By spec’ing two engines on the drone, Windracers ensures that if one engine encounters an issue, the ULTRA UAV could abort its mission and return to its origin on the second engine’s power, thus eliminating the possibility of lost aid and/or a lost UAV. “The horsepower available between the two engines is absolutely critical,” says Charles .

The Briggs & Stratton team took measures to help Windracers reduce the weight of the two Vanguard Small Block engines by removing non-critical components. “The engines are highly advanced,” says Charles. “They’re tough, they do the job, and they fit within our aviation weight constraints.”

In line with the “no single point of failure” philosophy, Mark and Charles maintain a close working relationship to ensure the Vanguard engines meet Windracers needs. The Power Application Centre Europe (PACE), led by Gerhard Ihrig, along with the US PAC team led by Ron Weber, engine application specialist at Briggs & Stratton, have been heavily involved in the project. “We have a great relationship — we ask questions and Briggs answers them with a solution quickly,” says Charles. “It’s exactly the partnership we need at this stage in our development.”

COVID-19 Aid Relief

Back in 2015, when Windracers was just a concept, the team never imagined the ULTRA UAV would be delivering global pandemic aid.

But then in 2020, COVID-19 hit the United Kingdom’s shores. “Many island and remote hospitals were worried about getting necessary drugs and PPE, as well as blood samples and tests back and forth from the main logistical and test centers on mainland UK locations,” says Charles. In particular, Southampton City Council began to explore alternative transportation options to the Isle of Wight off the UK’s south coast. But with reduced ferry services and grounded aviation their options were limited. “That’s where we were called upon and came in with our ULTRA unmanned system,” says Charles.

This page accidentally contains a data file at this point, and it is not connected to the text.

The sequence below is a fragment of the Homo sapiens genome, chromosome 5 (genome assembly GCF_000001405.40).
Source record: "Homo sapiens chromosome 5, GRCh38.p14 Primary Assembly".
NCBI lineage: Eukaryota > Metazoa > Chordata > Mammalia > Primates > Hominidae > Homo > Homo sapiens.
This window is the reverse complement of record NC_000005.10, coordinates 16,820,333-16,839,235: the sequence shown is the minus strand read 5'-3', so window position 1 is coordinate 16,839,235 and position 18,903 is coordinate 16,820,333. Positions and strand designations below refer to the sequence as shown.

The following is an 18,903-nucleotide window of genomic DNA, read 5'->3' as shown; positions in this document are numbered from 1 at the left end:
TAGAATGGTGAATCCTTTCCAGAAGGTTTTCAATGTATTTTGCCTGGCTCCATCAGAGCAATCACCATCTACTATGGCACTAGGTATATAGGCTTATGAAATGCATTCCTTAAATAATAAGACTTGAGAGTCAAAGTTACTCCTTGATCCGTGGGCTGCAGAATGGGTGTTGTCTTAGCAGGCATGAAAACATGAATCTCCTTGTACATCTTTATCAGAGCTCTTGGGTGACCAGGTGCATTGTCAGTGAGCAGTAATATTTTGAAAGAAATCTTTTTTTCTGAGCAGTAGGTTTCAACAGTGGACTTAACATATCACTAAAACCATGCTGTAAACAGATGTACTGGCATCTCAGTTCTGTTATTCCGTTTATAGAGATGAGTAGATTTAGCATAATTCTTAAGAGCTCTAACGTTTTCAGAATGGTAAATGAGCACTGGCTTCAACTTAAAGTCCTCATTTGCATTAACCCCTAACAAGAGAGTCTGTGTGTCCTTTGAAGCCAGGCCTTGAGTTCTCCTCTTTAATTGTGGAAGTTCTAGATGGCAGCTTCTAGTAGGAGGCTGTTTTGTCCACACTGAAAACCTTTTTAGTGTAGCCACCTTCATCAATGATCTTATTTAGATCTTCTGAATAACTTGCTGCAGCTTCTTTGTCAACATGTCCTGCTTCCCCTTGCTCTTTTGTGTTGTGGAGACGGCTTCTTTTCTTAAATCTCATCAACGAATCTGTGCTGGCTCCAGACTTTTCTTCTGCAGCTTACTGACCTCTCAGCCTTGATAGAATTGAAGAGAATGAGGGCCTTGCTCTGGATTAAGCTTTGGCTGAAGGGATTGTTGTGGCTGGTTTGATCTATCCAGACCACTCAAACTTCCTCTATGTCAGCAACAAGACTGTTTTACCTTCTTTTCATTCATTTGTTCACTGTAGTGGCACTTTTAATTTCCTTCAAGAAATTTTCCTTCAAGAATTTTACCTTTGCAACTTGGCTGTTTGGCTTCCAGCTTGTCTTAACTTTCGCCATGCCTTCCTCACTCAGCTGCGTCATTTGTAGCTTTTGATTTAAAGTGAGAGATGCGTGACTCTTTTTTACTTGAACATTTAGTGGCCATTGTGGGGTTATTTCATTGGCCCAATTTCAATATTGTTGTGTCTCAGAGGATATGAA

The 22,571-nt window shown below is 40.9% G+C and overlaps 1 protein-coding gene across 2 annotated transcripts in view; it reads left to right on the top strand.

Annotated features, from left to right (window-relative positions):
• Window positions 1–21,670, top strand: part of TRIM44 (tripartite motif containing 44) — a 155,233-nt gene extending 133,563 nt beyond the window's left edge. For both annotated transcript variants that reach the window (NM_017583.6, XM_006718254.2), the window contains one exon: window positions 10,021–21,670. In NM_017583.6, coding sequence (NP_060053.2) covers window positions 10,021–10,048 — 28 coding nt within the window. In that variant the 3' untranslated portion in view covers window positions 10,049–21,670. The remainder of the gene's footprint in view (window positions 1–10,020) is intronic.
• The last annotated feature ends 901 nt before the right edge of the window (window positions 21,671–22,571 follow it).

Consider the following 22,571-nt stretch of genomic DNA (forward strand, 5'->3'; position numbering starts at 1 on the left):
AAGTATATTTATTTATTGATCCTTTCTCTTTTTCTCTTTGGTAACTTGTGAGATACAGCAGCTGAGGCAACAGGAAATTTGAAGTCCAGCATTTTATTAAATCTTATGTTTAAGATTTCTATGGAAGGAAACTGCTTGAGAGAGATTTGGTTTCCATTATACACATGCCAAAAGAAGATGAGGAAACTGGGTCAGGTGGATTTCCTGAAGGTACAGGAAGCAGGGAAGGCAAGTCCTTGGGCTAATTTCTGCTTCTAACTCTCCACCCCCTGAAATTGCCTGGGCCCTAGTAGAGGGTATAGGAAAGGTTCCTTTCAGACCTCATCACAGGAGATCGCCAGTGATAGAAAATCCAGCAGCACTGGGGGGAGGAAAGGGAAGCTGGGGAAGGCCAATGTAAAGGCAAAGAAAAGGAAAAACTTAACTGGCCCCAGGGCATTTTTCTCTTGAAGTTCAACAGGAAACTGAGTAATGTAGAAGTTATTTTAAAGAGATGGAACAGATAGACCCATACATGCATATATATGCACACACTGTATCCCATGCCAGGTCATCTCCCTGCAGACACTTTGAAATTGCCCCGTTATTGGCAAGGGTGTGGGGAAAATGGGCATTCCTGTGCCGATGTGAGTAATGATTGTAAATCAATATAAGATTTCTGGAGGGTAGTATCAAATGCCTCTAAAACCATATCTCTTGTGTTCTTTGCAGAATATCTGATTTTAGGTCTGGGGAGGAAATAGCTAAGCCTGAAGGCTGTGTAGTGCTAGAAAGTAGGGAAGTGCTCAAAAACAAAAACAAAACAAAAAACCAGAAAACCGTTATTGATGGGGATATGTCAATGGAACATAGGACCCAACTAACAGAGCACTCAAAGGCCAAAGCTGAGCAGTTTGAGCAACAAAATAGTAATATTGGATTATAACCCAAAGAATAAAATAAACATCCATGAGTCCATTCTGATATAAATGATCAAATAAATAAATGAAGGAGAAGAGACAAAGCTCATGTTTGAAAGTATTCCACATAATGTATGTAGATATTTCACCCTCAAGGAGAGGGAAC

Since the Windracers ULTRA UAV was designed to fly 1,000 kilometers for a typical aid delivery, they had secured approval from the UK Civil Aviation Authority to conduct Beyond Visual Line of Sight flights. “That changed the landscape for us. It allowed us to start stretching our legs and — critically — gave us the ability to fly from a mainland to an island,” says Charles.

The Southampton City Council engaged the Windracers team to fly medical supplies with the ULTRA UAV using an air corridor between the mainland and the Isle of Wight. The first flight delivered a 50kg load of supplies to St Mary’s NHS in just 20 minutes. “We found we could provide the quick response needed by the medical teams — they need something, and we can get it there in a matter of an hour or less,” says Charles.

The impact to the communities and hospitals was immediate. The UAV provides pilot-free, weather-resistant and efficient medical aid delivery. “It’s autonomous, so that helps keep the virus from entering the island through an ill pilot, and it can fly during inclement weather, and is very rapid when compared to a ship-based service,” says Charles. “It’s absolutely changing medical logistics.”

The Windracers team is proud to see its ULTRA UAV put to use delivering necessary medical aid to its local community. “The ethos of Windracers is to find a better way of doing things using UAV technologies,” says Charles. What better way to demonstrate that than providing critical medical supplies in the midst of a pandemic with its UAV technology.

And at the heart of it all, are the two Vanguard Small Block engines — powering the ULTRA UAV so it can swiftly and reliably deliver aid to those in need.

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Posted by Mike Ball Mike Ball is our resident technical editor here at Unmanned Systems Technology. Combining his passion for teaching, advanced engineering and all things unmanned, Mike keeps a watchful eye over everything related to the unmanned technical sector. With over 10 years’ experience in the unmanned field and a degree in engineering, Mike’s been heading up our technical team here for the last 8 years. Connect & Contact